Join us in the Fox Room for an afternoon of fun. The library and the Boys & Girls Club have put out over 10,000 LEGO® building bricks for a building challenge. Suggested for school age children.
Join Linda MacFarlane for a fun, interactive music and pre-literacy program for ages 0-3 years.
From our friends at Rutland Historical Society: MSJ yearbooks (1939-1993 except 1943 which was not published) is online at the Historical Society website.
OneClick!digital has now added a selection of classic books to its offerings. There are no checkout limits, holds or waits … perfect for class reading lists.
Check out an audiobook from OneClick Digital with your library card … no limits or wait times. iPhone app now available, and find a wide assortment of audio classes as well.
Click on the Kids Space tab to access TumbleBooks! Find animated, talking picture books with fiction, non-fiction and foreign language titles, and Read-Alongs (chapter books with sentence highlighting and narration.)
Reader’s Corner (which you can find in the left-hand menu, and the top menu) features all the resources you need about books in our library. There are links to InterLibrary Loan and a request form for new books and dvds. Check it out today!
Don’t be embarrassed if you loved Twilight, you are in good company. Adult or teen if you liked the fast paced, addictive nature of the Twlight series by Stephanie Meyers you will love these books. Shiver by Maggie Stiefvater Grace is obsessed with the wolves that roam the woods behind her house. She is drawn […]
The Rutland Free Library was started in 1886. Originally housed in various storefronts and at the old Memorial Hall on West Street, the library has been located in the old courthouse and jail on Center Street since the 1930s.
In 1965 an addition was built to expand the capacity. In 1990 a second addition was completed, making a total of 24,167 square feet available including meeting rooms, book stacks, reading rooms, administrative offices, and storage.
Rutland County historically was a transportation, commercial, and manufacturing center. After World War II, the marble industry declined, followed by a decline in the machine industries and the demolition of the railroad complex in 1964. Today, the biggest employers are General Electric, Rutland Regional Medical Center and Central Vermont Public Service Corporation, an electrical utility. The retail commercial sector and the service industry supporting the tourist trade are also significant parts of the economy. Rutland City has a full range of community facilities and each of the towns in Rutland County also provides some services and facilities. Briefly, Rutland City is home to a major medical center, ambulance and paramedic service, full-time police and fire personnel, Stafford Technical Center, Community College of Vermont, College of St. Joseph, and elementary and secondary private Catholic schools. Cultural and recreational opportunities are provided by Rutland City Recreation Department, the senior citizens center, the Chaffee Art Center and other art galleries, and various clubs and organizations. There are four high schools in addition to Rutland High in the county and a total of eight institutions of higher learning in the region.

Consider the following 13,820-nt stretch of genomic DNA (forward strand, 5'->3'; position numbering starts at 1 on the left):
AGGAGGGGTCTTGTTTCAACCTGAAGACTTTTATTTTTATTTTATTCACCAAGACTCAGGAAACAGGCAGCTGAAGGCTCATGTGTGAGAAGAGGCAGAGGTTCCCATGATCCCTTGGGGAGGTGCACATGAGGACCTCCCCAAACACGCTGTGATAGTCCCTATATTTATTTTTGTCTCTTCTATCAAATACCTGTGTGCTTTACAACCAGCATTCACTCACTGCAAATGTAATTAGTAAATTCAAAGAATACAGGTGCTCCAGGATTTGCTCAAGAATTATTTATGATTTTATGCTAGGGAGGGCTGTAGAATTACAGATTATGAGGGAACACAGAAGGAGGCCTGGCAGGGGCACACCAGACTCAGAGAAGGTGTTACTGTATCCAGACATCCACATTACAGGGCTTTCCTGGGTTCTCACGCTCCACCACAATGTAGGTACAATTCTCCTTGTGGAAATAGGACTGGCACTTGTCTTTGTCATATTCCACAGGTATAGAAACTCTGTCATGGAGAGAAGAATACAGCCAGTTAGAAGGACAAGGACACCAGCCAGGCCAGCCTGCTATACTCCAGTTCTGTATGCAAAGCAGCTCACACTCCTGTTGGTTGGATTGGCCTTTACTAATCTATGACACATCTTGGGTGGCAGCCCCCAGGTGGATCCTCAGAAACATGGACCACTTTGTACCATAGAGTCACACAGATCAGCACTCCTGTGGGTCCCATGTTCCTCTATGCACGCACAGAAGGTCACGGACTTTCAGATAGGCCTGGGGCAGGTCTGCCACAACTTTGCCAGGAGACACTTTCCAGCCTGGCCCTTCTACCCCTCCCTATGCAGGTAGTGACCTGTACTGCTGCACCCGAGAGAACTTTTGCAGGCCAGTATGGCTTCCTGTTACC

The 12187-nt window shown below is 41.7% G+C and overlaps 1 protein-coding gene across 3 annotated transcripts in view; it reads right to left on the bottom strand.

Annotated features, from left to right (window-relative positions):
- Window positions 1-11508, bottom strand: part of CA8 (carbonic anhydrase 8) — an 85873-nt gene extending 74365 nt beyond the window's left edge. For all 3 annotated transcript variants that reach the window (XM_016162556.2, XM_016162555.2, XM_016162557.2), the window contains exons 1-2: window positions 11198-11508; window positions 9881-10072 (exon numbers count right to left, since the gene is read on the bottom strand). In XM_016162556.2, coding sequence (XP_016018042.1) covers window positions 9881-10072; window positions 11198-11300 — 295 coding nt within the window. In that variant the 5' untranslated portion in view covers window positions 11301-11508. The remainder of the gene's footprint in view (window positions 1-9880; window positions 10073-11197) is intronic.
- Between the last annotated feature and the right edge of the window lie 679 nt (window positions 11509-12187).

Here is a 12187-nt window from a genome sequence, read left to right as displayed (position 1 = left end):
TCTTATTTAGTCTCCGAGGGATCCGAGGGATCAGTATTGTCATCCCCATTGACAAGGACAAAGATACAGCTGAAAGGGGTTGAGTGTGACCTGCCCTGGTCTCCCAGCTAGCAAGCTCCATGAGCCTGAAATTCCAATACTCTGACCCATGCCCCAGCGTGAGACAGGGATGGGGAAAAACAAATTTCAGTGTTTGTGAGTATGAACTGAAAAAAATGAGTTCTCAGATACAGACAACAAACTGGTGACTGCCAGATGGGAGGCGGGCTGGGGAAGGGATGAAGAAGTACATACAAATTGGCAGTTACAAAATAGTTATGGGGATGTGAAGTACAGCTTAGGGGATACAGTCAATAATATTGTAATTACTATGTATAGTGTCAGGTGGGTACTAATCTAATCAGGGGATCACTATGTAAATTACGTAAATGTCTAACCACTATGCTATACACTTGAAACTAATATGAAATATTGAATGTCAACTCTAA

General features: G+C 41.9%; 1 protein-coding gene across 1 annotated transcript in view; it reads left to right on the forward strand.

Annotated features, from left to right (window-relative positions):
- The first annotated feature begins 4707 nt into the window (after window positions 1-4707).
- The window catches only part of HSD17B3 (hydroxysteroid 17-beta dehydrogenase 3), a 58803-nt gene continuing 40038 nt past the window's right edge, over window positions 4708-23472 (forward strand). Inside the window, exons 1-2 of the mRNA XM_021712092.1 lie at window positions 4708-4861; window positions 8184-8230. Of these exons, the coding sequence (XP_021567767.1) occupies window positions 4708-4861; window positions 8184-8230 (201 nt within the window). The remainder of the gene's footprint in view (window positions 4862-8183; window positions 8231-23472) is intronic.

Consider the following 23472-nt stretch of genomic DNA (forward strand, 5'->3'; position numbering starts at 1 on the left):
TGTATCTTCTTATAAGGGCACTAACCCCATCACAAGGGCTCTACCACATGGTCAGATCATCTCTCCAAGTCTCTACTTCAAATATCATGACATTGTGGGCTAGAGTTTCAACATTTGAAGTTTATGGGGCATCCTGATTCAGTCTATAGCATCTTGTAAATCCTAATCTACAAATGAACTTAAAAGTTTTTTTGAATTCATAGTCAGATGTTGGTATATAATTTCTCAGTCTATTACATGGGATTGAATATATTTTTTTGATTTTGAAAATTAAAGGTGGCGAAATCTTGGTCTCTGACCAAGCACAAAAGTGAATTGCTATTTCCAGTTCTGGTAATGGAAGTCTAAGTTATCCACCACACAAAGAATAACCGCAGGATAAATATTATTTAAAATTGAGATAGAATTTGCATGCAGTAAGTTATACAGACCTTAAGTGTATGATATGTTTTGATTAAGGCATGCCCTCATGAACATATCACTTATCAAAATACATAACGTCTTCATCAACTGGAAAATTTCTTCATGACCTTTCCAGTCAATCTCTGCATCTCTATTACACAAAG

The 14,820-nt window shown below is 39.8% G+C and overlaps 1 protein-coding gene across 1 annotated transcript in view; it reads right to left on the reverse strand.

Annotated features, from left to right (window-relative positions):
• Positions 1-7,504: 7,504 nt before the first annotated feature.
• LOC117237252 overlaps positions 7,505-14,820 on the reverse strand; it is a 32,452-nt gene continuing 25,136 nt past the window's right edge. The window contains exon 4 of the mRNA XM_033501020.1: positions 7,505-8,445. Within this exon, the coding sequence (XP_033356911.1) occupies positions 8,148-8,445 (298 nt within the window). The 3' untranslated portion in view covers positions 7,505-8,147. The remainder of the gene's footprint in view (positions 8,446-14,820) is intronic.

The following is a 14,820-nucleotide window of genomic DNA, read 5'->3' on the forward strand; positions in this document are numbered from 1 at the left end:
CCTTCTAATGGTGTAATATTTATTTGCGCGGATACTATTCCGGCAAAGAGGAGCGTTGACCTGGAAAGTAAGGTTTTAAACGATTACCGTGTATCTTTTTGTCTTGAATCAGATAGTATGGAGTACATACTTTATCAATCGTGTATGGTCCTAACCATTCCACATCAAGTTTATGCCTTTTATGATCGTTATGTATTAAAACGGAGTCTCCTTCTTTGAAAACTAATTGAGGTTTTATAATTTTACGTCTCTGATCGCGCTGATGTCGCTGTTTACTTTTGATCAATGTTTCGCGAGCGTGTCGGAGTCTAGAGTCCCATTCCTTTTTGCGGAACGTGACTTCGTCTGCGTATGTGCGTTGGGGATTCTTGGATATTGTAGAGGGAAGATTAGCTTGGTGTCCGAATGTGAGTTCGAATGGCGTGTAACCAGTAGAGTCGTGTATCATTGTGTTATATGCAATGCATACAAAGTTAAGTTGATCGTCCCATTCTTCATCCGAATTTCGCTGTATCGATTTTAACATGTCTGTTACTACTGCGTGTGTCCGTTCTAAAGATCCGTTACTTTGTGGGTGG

If you’re interested in learning more about Rutland or doing research about the area using the Rutland Herald newspaper, see our Rutland Herald page for information in all the ways to access issues of the Rutland Herald.
A community analysis created October 2, 2003 by Jessamyn West, Outreach Librarian for the Rutland Free Library.
The document includes the history, geography & description of the area, community resources, economic life, community needs and much more.